Chess PHP pictures

My friend Steve is not only an image processing wizard with a book title under his belt, he’s also a chess player. He is modest about his mad chess skillz, but he has done something unquestionably useful for the chess community in creating a nifty chess diagram widget. Written in PHP, it lets you use a standard chess notation to draw images of games easily. For instance, if you write


you get a picture like this:

Venturing farther afield, Steve’s little chess board also lets you indulge in fanciful tactical positions. For instance, can Black be expected to win this game?

Or how about this one: a cautious Black has just castled on his king side, and White has retorted with some ugly, aggressive posturing of his pawns. Now, Black to mate in 4. Do you see it?

Believe it or not, this example is from a real match, the famous Bush-Cheney-Rumsfeld vs. Kerry match (2004). Also known as the Guantanamo opening (or, less frequently, the “Hanging Chad”), Black narrowly escapes disaster by buying assorted hardware from the Supreme Court. The debt thereby incurred was simply levied on the audience. Brilliant!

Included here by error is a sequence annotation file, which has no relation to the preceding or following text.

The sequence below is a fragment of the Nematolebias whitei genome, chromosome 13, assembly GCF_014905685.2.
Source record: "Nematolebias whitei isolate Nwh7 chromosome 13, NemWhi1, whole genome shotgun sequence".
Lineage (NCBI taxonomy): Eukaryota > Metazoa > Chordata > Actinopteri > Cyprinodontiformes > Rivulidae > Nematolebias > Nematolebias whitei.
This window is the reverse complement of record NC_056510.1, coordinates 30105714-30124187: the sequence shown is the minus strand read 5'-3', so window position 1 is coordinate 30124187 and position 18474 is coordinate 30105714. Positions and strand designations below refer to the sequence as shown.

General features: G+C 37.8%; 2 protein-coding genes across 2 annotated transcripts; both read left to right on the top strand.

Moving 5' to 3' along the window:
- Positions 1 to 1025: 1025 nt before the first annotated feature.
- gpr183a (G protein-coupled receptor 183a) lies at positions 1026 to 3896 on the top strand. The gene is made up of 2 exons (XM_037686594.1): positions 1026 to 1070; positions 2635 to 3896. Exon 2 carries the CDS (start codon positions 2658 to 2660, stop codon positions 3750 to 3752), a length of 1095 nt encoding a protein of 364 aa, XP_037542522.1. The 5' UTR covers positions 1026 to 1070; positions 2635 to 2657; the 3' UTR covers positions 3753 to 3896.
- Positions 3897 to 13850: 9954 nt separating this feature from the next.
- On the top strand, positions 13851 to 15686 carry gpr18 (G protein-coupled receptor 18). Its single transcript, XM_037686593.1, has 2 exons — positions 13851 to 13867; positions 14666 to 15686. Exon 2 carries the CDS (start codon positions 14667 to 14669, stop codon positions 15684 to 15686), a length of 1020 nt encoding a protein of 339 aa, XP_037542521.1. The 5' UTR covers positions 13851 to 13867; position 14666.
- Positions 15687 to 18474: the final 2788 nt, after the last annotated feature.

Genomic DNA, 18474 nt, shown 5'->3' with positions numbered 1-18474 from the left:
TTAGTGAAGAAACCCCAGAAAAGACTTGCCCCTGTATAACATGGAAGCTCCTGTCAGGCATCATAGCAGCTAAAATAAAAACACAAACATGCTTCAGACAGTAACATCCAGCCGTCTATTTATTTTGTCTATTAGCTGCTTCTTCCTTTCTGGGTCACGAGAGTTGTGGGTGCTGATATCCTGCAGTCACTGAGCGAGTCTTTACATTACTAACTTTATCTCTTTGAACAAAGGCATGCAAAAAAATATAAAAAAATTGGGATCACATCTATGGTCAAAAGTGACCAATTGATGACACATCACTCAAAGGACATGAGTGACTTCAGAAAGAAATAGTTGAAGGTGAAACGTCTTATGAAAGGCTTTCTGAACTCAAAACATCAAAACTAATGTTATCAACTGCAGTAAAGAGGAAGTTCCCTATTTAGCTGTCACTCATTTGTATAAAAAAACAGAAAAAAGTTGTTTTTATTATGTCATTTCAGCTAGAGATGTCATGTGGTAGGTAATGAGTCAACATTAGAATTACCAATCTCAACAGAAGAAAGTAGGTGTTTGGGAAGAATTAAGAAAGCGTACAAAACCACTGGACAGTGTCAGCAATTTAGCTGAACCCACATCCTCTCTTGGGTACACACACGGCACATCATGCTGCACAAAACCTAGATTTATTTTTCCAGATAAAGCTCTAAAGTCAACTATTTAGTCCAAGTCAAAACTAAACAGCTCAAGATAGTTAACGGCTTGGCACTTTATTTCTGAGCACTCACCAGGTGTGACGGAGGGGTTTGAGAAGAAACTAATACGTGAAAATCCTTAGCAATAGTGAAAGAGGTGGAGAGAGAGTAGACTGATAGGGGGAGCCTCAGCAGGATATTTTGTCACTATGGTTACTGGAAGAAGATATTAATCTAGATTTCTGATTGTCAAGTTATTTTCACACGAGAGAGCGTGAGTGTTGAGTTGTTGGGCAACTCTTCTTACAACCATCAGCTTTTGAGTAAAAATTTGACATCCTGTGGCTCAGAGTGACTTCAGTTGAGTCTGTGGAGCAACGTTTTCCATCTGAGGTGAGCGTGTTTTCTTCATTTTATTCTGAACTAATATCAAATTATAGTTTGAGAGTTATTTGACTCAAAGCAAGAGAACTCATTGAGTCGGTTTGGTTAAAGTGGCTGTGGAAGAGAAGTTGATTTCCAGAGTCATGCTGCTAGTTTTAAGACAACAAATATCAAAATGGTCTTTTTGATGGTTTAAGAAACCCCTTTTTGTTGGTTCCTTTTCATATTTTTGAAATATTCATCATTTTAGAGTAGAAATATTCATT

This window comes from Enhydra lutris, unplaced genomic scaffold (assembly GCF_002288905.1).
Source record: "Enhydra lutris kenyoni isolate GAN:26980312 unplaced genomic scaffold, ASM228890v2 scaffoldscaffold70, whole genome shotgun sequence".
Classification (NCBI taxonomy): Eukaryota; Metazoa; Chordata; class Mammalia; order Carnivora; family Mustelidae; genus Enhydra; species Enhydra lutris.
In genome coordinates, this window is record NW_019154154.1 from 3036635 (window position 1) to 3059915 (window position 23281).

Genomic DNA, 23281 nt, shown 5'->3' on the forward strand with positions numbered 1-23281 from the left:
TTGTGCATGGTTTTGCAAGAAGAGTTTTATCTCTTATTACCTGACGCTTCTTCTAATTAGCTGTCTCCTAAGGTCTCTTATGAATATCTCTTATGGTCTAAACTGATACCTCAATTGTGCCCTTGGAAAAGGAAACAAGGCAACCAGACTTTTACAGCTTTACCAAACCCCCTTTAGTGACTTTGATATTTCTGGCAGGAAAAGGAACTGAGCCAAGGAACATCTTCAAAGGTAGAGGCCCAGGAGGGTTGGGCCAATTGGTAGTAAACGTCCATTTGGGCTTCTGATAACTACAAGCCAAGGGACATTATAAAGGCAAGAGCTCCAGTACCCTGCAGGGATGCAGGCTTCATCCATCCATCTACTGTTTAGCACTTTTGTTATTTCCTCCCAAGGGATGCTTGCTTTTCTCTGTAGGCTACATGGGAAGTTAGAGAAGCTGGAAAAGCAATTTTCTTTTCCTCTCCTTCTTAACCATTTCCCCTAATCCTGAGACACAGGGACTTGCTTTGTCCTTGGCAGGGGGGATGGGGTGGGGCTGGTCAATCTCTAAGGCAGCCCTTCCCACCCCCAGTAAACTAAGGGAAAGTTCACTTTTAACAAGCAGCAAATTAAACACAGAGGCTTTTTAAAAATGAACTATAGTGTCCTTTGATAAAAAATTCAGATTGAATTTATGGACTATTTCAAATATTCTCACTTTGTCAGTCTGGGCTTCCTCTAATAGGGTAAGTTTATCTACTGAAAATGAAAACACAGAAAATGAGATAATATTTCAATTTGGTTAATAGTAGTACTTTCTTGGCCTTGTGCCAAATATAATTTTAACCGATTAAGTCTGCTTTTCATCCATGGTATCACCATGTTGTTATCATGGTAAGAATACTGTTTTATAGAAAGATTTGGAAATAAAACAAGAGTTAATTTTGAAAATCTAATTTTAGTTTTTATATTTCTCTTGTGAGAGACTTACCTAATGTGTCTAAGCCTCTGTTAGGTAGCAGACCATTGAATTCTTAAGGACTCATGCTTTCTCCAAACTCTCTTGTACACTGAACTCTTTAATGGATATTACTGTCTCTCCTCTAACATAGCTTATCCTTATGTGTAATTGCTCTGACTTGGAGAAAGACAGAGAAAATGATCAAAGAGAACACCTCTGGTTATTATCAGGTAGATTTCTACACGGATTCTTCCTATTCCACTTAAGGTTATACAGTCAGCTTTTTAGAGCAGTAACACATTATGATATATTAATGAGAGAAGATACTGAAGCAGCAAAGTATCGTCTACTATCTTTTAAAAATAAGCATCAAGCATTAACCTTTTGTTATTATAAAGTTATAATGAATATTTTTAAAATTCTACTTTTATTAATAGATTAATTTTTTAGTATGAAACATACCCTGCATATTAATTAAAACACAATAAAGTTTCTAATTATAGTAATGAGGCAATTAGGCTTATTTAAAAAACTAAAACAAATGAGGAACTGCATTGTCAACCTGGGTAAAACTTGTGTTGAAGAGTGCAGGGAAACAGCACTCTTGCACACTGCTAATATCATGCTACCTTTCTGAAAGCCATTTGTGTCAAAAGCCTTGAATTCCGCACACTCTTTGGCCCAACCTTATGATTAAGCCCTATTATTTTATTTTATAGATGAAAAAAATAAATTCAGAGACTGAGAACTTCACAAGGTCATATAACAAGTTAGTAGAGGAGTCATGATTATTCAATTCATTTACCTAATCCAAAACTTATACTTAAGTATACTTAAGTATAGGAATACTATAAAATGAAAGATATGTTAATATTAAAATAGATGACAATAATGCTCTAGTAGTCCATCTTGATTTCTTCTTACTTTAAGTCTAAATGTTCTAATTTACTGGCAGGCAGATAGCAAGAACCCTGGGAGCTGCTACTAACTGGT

Finally, if you are a fan of M.C. Escher, you’ll enjoy reading about Steve’s chess problem epiphany:
Unexpected chess problem at my office.

Don’t forget to vote!

One thought on “Chess PHP pictures”

  1. On modesty about one’s chess skill:

    I was playing Yahoo! Chess the other day here at work, and a co-worker came by to talk about real work stuff (damn those co-workers and their real work talks).

    So he says to me, oh great, nice to know someone else in the office plays chess. I says to him cool, you play too, what are you rated? He says to me, he says oh, about two thousand or so over the board. He makes a gentle try to get me to bring a board in so we can play someday, and I says to him nah, too much competitiveness and ego for co-workers. He says great, no problem.

    That “over the board” comment sort of stuck with me, so I googled him. Turns out he was the co-champion of the U.S. Chess Federation’s Absolute postal chess championship in 2000.


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